Interview with John Rosenberg
John Rosenberg: Who are you?
Alexander: I’m Alexander Utz, a playwright, actor, and the artistic director of Avalanche Theatre in Chicago.
Why did you say it like that?
Sorry, sometimes I use that tone without realizing it.
Tell me about Where the Air Meets the Water.
Where the Air Meets the Water was written during the winter of 2020, as I was thinking about how to create live, in-person theatre under the restrictions of the pandemic. The performance is a pair of intersecting one-on-one walking plays for one actor and one audience member on the Chicago lakefront.
It was produced and performed in the spring of 2021 with two casts (four actors total). Among the creative team, we ended up describing the show as a conversation between the actor and audience, while the city of Chicago improvises around them. It was a really special experience with some truly dedicated and talented artists bringing it to life.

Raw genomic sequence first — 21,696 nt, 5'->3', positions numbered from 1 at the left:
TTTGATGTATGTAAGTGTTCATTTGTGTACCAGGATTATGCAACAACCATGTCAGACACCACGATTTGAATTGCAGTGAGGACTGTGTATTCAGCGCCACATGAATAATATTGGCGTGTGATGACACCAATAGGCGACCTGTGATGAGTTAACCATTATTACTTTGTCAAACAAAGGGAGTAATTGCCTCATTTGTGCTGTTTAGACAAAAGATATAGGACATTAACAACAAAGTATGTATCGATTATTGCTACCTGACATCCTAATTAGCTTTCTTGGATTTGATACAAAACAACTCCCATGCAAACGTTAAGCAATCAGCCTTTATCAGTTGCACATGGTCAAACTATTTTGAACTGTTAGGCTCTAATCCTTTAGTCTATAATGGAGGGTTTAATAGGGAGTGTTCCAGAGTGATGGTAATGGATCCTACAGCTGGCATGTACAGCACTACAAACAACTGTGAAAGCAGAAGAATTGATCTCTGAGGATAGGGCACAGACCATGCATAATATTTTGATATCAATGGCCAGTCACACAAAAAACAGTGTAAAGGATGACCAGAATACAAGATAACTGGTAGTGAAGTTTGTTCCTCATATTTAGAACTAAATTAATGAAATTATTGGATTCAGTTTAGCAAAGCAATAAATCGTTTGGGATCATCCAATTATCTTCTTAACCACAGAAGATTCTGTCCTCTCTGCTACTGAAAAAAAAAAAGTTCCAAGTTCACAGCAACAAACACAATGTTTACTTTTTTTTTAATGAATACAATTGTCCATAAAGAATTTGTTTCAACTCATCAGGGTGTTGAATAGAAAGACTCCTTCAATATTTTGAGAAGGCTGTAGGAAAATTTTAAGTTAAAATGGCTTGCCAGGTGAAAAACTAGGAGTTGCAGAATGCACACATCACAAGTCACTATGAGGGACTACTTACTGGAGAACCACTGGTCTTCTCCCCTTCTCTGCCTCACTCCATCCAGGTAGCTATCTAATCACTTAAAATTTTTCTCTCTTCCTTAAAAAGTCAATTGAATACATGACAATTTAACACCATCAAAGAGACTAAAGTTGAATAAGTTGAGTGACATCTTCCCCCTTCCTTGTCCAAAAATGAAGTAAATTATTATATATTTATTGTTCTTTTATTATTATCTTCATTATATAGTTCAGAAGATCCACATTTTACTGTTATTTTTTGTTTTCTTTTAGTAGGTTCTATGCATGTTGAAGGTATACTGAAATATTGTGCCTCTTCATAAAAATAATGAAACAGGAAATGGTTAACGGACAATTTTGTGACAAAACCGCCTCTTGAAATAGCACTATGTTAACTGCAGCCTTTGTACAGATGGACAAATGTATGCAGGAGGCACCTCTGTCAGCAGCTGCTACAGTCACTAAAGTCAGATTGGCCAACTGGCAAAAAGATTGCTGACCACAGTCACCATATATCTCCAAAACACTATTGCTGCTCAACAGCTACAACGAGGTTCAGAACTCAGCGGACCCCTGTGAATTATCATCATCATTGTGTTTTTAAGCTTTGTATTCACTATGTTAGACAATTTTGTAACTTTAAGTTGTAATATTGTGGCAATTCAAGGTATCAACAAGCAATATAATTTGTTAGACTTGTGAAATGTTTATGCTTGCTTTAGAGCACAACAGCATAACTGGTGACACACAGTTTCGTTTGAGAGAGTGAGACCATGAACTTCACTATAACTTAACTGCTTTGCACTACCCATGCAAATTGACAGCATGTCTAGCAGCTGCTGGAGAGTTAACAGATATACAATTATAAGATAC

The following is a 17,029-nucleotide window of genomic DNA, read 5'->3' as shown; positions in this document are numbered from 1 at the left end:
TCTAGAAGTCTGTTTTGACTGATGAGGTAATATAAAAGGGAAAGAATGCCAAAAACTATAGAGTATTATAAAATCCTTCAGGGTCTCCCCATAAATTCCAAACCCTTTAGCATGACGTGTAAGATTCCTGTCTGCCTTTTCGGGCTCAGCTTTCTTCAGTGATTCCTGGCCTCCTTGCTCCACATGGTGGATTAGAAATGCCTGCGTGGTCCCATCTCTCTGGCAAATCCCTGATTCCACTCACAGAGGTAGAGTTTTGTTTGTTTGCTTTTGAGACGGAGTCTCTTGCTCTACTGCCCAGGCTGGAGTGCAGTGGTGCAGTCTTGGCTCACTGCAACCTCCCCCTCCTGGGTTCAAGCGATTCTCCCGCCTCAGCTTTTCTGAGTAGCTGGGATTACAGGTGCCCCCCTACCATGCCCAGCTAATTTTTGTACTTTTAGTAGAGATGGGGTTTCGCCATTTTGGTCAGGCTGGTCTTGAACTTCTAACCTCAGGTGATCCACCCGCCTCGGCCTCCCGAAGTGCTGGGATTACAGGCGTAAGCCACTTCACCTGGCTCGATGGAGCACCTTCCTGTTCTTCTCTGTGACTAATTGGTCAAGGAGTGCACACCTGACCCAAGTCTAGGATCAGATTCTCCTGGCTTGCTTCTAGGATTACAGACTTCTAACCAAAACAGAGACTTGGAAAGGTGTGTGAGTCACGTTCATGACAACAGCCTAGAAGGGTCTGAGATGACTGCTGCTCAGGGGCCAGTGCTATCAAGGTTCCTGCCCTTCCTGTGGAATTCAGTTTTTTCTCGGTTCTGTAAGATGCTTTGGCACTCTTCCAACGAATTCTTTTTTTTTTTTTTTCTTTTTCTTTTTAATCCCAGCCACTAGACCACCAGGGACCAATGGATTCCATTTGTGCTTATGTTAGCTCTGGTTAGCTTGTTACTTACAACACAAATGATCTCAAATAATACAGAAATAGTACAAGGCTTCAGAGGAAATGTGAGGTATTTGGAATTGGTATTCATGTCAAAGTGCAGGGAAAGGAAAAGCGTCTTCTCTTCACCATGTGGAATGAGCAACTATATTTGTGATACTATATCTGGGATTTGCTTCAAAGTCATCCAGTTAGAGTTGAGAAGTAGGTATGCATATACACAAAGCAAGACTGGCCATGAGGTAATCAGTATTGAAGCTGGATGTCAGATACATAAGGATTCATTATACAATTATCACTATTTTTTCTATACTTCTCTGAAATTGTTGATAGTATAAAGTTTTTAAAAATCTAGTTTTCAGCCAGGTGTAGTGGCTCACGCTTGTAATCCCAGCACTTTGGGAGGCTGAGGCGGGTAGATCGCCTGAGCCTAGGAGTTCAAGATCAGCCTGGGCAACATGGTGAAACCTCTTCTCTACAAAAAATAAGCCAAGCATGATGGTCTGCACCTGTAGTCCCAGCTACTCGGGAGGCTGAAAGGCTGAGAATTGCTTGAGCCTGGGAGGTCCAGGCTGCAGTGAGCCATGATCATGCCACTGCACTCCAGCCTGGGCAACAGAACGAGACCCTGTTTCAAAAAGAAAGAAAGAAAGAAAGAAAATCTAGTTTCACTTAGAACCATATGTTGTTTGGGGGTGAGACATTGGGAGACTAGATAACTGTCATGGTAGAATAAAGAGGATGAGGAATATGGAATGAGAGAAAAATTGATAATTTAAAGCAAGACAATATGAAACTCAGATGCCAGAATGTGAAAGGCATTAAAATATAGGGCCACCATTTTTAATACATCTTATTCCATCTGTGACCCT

Who are some of the biggest influences on your writing?
I’m very much influenced by the artists in my immediate sphere, people in and around the Chicago theatre community. I’m inspired by Felix Abidor’s use of humor to reckon with heritage, by Christopher Vanderark’s experiments with theatrical form, by Cara Beth Heath’s ear for dialogue and by Marjorie Muller’s ability to make you sympathize with almost any character. I’m inspired by the specificity and subtle humor in Gabriela Diaz’s performances, the boundaries pushed in Mary Kate Young’s. I’m inspired by Owen Hickle-Edwards’ love of storytelling in all its forms, by Bec Willett’s brilliance in creating visual motifs and being a guide for her collaborators, and by the way Zoe Sjogerman embraces doing something because it’s new and will be fun for people to experience, above all else. Because the people around me are such talented artists, I want to make things that impress and inspire them. A little selfishly, I want to make things that they’ll want to work on with me.
How did the idea for Where the Air Meets the Water come about?